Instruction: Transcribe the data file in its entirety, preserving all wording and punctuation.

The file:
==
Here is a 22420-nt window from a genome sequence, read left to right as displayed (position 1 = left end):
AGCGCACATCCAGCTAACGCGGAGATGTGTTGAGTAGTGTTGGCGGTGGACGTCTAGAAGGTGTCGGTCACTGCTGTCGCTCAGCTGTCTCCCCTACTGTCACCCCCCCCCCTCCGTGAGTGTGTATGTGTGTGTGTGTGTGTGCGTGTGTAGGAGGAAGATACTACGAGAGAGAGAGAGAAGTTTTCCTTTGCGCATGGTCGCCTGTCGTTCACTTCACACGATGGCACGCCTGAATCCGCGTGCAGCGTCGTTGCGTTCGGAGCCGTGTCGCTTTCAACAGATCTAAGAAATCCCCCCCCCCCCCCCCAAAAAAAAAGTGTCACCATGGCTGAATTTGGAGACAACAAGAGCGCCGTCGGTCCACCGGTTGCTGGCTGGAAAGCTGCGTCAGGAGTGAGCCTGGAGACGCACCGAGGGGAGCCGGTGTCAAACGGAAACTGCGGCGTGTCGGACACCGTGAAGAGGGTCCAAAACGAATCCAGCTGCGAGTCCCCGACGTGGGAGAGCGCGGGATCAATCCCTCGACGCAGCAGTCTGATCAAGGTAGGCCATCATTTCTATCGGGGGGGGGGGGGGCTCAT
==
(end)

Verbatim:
Here is a 22420-nt window from a genome sequence, read left to right as displayed (position 1 = left end):
AGCGCACATCCAGCTAACGCGGAGATGTGTTGAGTAGTGTTGGCGGTGGACGTCTAGAAGGTGTCGGTCACTGCTGTCGCTCAGCTGTCTCCCCTACTGTCACCCCCCCCCCTCCGTGAGTGTGTATGTGTGTGTGTGTGTGTGCGTGTGTAGGAGGAAGATACTACGAGAGAGAGAGAGAAGTTTTCCTTTGCGCATGGTCGCCTGTCGTTCACTTCACACGATGGCACGCCTGAATCCGCGTGCAGCGTCGTTGCGTTCGGAGCCGTGTCGCTTTCAACAGATCTAAGAAATCCCCCCCCCCCCCCCCAAAAAAAAAGTGTCACCATGGCTGAATTTGGAGACAACAAGAGCGCCGTCGGTCCACCGGTTGCTGGCTGGAAAGCTGCGTCAGGAGTGAGCCTGGAGACGCACCGAGGGGAGCCGGTGTCAAACGGAAACTGCGGCGTGTCGGACACCGTGAAGAGGGTCCAAAACGAATCCAGCTGCGAGTCCCCGACGTGGGAGAGCGCGGGATCAATCCCTCGACGCAGCAGTCTGATCAAGGTAGGCCATCATTTCTATCGGGGGGGGGGGGGGCTCAT